ODERNIZED this spring, this 12-story building of the People’s Outfitting Company, Detroit, is air con- ditioned throughout. The air conditioning equipment, furnishes a total of 230 tons of refrigeration—55 tons for the basement and three lower floors, 175 tons for the nine upper floors. And this refrigeration is economically carried through Armstrong-insulated cold lines and ducts.

Armstrong’s Cork Covering on cold lines, Armstrong’s Corkboard on ducts, cut operating costs by guarding against refrigeration waste. Cork presents an effective barrier to the passage of heat. Equally important, it resists the moisture that is invariably encountered at low temperatures. That’s why Armstrong’s Corkboard and Cork Covering have been standard insulation for years in industries where low tem- peratures must be protected.

Let Armstrong engineers work with you in planning in- sulation. Armstrong’s Contract Department is equipped to install low temperature insulation in accordance with Arm- strong specifications—centralizing responsibility for both the insulation and its installation. Write today for @ complete details to Armstrong Cork Products Co., Bldg. Materials Div., 926 Concord St., Lancaster, Pa.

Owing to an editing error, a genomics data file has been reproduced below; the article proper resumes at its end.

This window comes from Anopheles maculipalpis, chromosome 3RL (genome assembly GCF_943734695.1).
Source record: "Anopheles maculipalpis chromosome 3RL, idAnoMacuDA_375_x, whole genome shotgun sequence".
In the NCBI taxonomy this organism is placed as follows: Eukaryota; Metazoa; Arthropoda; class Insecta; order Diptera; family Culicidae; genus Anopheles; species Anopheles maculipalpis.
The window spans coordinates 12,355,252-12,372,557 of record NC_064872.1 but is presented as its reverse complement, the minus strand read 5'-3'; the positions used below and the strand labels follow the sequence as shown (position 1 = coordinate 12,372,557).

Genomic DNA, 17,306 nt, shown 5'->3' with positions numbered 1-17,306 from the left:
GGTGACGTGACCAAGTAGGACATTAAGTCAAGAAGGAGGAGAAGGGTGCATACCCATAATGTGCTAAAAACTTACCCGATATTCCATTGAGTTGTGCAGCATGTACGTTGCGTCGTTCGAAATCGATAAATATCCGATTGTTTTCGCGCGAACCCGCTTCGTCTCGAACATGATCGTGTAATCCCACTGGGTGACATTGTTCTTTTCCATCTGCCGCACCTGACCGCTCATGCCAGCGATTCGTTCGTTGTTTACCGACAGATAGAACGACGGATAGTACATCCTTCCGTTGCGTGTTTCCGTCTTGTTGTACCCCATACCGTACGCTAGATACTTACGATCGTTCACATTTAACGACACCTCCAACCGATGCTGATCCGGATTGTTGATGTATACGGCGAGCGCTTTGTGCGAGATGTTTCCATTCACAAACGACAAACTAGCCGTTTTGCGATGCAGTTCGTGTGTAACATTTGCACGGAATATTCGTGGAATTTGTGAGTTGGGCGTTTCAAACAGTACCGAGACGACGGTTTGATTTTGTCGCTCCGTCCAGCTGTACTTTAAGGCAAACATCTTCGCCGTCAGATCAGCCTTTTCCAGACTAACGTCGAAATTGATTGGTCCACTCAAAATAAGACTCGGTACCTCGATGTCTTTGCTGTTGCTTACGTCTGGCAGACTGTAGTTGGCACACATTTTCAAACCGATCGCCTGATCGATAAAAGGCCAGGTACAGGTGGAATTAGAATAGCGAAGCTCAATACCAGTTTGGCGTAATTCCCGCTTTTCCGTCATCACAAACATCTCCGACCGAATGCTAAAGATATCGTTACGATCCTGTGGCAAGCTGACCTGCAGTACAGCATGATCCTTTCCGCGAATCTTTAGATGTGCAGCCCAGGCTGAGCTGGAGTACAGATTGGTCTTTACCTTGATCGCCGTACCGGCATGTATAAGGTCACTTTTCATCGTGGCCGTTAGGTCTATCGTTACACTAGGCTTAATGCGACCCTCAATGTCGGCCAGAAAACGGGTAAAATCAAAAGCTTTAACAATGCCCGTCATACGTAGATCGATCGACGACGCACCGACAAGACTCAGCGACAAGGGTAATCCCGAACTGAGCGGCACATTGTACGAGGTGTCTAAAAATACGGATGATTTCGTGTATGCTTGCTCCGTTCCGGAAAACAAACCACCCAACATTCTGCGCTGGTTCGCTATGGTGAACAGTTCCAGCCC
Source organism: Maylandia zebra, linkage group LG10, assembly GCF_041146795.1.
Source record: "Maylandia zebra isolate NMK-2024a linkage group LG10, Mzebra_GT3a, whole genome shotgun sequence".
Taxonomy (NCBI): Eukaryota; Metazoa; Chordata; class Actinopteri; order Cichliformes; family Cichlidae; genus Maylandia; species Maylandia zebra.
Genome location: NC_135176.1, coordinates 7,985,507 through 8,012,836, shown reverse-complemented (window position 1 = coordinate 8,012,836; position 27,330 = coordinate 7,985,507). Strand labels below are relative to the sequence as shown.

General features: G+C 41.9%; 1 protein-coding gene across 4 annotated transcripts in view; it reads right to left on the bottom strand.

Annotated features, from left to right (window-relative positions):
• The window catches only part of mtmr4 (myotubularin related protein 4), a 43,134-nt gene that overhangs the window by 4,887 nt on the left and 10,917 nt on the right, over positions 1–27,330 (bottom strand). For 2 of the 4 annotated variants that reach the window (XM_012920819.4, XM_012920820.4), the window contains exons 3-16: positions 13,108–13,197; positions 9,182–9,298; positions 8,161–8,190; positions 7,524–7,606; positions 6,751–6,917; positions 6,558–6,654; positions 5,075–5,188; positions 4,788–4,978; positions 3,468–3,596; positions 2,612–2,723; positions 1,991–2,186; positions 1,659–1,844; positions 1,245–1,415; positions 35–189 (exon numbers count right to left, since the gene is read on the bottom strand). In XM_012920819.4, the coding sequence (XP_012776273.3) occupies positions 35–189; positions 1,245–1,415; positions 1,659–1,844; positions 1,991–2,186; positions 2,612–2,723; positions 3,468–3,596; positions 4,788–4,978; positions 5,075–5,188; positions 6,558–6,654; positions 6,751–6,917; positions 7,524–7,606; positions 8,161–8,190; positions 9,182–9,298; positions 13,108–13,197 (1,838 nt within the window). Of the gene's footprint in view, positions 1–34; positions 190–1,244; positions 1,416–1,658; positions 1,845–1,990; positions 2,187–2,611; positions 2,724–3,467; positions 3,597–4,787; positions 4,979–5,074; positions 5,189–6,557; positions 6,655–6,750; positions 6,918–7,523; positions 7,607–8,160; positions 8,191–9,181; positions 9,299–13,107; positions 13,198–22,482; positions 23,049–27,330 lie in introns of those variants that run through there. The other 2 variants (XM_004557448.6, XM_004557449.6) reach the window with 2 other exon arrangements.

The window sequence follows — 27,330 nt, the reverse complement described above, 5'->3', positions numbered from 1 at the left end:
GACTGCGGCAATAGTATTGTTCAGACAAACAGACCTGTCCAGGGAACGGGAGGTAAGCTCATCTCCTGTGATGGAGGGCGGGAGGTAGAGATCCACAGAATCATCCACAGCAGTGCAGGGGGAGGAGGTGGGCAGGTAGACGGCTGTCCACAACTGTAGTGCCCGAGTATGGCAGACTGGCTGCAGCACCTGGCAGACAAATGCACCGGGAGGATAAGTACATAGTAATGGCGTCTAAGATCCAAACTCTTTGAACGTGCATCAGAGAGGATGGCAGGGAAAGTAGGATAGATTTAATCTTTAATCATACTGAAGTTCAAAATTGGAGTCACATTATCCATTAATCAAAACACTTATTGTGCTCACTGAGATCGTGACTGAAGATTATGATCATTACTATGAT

Armstrong’s CORK INSULATION

AMERICAN ARCHITECT AND ARCHITECTURE, OCTOBER 1937 : 13

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‘we wew HERMAN NELSON

AIR CONDITIONER FOR SCHOOLS...

Eliminates Overheating | ; ... Prevents Drafts | /

The New Herman Nelson Air Conditioner for Schools is an entirely new

unit designed and constructed from the ground up to maintain ideal air ri conditions in the classroom. Its exclusive “‘draw-through”’ design pre- | ( vents drafts and eliminates overheating. With the obsolete, multi-fan, ““‘blow-through”’ design, fans in the lower ee ee ee portion of the cabinet discharge cold air up through the radiator. That portion of the air which passes through the radiator at low velocity is dis- THE

ete wets fee charged into the room at a very high temperature, while that which